At this point in time, Einstein’s set of laws still remains intact and believed. Since there has not been an overwhelming amount of evidence to suggest that neutrinos are faster than light. This could be changed soon enough. The Fermilab accelerator complex in Illinois is preparing for a series of studies to either confirm or deny the results. Fermilab had actually claimed that neutrinos were faster than light back in 2007, but was eventually disregarded after scrutinizing the results meticulously.

The fate of the physics world may rest in the hands of a few scientists around the world. So do you believe that the speed of neutrinos surpass the speed of light? Or is there not enough evidence to prove that this is true?
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Mad haters lmao
May 26, 2010
Hylian Champion
Further testing needs to be done to draw any conclusion. Perhaps the interaction between neutrinos and light, and other experiments need to be conducted. For the moment, I'll hold the ground that Einstein is correct though I've no knowledge about physics at all (still just a sophomore). I don't expect that light is the fastest thing in the universe as there are many things we have next to no concrete knowledge about (dark matter being one of them).
Nov 11, 2011
I think science has to go one and I believe neutrinos are faster than the speed of light. Maybe we'll discover something even faster than Neutrinos someday.


Not all those who wander are lost...
Oct 8, 2011
40 lights off the Galactic Rim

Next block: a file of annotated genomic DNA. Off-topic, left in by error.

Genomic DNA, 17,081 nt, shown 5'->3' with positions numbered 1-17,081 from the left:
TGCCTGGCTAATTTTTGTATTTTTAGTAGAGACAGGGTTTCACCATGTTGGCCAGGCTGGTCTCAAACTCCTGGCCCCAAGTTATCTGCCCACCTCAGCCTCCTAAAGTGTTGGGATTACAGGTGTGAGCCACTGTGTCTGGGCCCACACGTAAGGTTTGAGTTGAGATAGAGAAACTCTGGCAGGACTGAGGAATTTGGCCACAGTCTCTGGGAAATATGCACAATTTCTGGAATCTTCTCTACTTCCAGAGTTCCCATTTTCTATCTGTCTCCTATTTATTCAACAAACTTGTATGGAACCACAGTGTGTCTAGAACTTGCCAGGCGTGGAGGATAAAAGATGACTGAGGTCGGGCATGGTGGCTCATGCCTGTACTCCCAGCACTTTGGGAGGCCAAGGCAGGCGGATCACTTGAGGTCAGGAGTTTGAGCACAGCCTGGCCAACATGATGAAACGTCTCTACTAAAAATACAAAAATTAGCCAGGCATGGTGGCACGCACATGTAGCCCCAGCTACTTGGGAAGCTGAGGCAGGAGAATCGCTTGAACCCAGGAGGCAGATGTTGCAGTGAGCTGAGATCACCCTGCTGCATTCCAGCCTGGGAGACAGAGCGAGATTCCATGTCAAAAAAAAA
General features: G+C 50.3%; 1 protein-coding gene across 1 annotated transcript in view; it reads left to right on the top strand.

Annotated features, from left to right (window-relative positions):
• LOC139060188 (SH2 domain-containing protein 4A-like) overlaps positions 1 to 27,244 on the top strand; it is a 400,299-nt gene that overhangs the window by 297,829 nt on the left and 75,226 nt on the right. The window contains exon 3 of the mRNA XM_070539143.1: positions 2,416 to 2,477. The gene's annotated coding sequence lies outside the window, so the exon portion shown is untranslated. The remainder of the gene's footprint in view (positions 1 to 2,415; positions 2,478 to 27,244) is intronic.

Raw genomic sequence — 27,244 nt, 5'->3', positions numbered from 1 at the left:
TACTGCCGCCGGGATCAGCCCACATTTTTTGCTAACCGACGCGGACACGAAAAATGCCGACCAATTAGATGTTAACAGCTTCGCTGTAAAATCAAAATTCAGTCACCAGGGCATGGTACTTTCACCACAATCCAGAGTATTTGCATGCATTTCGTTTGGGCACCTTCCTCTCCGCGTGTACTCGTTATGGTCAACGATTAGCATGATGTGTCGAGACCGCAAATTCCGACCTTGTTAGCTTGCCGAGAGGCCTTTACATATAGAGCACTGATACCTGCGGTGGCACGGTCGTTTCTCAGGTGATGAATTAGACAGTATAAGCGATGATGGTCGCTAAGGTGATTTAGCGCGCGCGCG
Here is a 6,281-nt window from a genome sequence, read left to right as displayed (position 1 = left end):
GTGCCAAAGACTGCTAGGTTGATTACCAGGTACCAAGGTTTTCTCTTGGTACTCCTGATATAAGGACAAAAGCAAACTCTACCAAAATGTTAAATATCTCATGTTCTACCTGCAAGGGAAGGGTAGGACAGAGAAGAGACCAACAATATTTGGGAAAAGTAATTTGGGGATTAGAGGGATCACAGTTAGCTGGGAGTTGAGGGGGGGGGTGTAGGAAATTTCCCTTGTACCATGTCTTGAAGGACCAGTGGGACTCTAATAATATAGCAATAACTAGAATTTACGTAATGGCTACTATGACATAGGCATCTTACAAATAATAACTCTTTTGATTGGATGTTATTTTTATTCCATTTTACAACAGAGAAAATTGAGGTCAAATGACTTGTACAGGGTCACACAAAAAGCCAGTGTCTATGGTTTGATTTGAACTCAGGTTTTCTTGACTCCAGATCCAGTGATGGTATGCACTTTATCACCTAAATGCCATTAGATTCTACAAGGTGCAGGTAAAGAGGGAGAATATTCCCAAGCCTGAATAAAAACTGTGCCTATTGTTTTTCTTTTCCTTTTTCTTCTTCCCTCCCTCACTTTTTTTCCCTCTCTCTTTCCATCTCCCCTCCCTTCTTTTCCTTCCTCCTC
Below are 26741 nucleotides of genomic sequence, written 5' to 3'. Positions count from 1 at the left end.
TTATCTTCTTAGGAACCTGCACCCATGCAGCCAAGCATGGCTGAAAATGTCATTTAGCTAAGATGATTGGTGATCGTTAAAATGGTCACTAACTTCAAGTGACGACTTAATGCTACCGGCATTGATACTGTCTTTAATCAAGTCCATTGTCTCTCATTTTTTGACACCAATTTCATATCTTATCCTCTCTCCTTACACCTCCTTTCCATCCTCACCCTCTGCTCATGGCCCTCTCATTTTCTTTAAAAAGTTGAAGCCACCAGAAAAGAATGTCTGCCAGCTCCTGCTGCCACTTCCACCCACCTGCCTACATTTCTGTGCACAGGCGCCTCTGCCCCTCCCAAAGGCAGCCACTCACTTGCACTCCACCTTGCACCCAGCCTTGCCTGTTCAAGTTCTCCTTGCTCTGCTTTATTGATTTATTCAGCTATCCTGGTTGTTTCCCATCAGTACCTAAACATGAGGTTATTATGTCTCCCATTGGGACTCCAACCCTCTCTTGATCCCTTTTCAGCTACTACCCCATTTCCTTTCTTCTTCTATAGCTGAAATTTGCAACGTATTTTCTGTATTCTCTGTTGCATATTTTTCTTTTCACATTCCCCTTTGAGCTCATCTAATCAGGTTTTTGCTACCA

As an astrophysicist, I'm well aware of the implications if a faster-than-light particle is ever discovered. It would certainly be a groundbreaking discovery and the catalyst for a new understanding of physics. The experiment at CERN is thought to have been affected by multiple issues. Firstly, it's believed that the GPS systems used in the experiment were not calibrated correctly or was not properly taken into account. That could definitely throw the ‘distance-speed’ aspect of the experiment off. However, the slim chance that the neutrino can travel faster than the speed of light is a real concern for those in the physics community. Further tests are needed to confirm or discredit anything, but if it turns out that the neutrino can indeed travel at a higher velocity than the photon (light), then physics and cosmology as we know it is out the window. Einstein would be wrong, meaning that his theories of special and general relativity (the backbone of modern physics) are also wrong. It would completely shatter modern physics. However, the scientific community has been aware of the existence of neutrinos for a quite some time and multiple experiments have been conducted with them. There has never been any reason to believe that they travel faster than light. When certain cosmic events occur in the universe, and the light from those events reach the earth, we have always observed that the photons reach us slightly faster than the neutrinos; and that's always been the case. So, the CERN experiment was probably flawed in some unknown way. But, the results were definitely shocking and further tests need to be conducted to know for sure.